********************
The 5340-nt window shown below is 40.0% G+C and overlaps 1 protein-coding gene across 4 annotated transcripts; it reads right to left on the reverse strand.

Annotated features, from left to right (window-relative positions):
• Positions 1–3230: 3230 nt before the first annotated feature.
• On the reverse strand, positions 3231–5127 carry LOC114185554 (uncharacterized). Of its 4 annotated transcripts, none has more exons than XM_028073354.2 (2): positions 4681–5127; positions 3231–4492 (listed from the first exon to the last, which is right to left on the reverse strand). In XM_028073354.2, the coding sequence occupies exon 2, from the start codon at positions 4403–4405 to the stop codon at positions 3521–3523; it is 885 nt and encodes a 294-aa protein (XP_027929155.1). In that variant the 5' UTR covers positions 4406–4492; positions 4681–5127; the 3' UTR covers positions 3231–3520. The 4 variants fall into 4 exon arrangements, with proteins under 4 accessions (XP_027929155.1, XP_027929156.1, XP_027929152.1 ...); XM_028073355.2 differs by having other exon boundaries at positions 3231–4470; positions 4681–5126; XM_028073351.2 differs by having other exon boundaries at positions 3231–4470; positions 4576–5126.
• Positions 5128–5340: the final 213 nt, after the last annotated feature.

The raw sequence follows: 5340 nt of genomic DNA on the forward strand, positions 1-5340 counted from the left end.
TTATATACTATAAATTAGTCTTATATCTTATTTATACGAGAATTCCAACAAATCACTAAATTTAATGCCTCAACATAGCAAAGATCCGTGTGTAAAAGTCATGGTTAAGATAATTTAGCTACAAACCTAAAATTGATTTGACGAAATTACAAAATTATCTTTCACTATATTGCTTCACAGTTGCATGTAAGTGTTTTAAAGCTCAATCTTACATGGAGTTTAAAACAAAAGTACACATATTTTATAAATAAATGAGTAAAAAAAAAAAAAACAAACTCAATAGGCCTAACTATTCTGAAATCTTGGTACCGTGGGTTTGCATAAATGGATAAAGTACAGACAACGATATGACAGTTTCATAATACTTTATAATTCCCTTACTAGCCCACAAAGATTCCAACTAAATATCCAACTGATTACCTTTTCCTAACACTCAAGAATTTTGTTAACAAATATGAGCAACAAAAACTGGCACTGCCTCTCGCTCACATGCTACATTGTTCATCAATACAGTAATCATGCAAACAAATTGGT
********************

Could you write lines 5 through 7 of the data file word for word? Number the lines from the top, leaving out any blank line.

• Positions 5128–5340: the final 213 nt, after the last annotated feature.

The raw sequence follows: 5340 nt of genomic DNA on the forward strand, positions 1-5340 counted from the left end.
TTATATACTATAAATTAGTCTTATATCTTATTTATACGAGAATTCCAACAAATCACTAAATTTAATGCCTCAACATAGCAAAGATCCGTGTGTAAAAGTCATGGTTAAGATAATTTAGCTACAAACCTAAAATTGATTTGACGAAATTACAAAATTATCTTTCACTATATTGCTTCACAGTTGCATGTAAGTGTTTTAAAGCTCAATCTTACATGGAGTTTAAAACAAAAGTACACATATTTTATAAATAAATGAGTAAAAAAAAAAAAAACAAACTCAATAGGCCTAACTATTCTGAAATCTTGGTACCGTGGGTTTGCATAAATGGATAAAGTACAGACAACGATATGACAGTTTCATAATACTTTATAATTCCCTTACTAGCCCACAAAGATTCCAACTAAATATCCAACTGATTACCTTTTCCTAACACTCAAGAATTTTGTTAACAAATATGAGCAACAAAAACTGGCACTGCCTCTCGCTCACATGCTACATTGTTCATCAATACAGTAATCATGCAAACAAATTGGT